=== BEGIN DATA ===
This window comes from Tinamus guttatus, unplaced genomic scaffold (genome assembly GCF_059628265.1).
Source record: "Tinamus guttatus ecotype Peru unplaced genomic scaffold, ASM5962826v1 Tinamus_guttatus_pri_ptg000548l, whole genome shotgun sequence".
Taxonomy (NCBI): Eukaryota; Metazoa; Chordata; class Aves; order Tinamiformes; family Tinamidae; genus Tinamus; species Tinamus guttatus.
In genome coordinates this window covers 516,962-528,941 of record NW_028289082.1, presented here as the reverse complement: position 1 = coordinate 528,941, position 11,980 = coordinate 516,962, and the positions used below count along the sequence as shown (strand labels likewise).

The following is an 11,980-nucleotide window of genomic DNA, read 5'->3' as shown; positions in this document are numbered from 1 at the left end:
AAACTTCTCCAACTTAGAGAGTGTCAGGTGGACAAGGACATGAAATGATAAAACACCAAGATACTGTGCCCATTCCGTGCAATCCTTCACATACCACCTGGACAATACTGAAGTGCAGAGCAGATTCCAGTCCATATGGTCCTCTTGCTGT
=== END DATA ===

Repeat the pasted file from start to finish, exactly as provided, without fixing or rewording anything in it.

This window comes from Tinamus guttatus, unplaced genomic scaffold (genome assembly GCF_059628265.1).
Source record: "Tinamus guttatus ecotype Peru unplaced genomic scaffold, ASM5962826v1 Tinamus_guttatus_pri_ptg000548l, whole genome shotgun sequence".
Taxonomy (NCBI): Eukaryota; Metazoa; Chordata; class Aves; order Tinamiformes; family Tinamidae; genus Tinamus; species Tinamus guttatus.
In genome coordinates this window covers 516,962-528,941 of record NW_028289082.1, presented here as the reverse complement: position 1 = coordinate 528,941, position 11,980 = coordinate 516,962, and the positions used below count along the sequence as shown (strand labels likewise).

The following is an 11,980-nucleotide window of genomic DNA, read 5'->3' as shown; positions in this document are numbered from 1 at the left end:
AAACTTCTCCAACTTAGAGAGTGTCAGGTGGACAAGGACATGAAATGATAAAACACCAAGATACTGTGCCCATTCCGTGCAATCCTTCACATACCACCTGGACAATACTGAAGTGCAGAGCAGATTCCAGTCCATATGGTCCTCTTGCTGT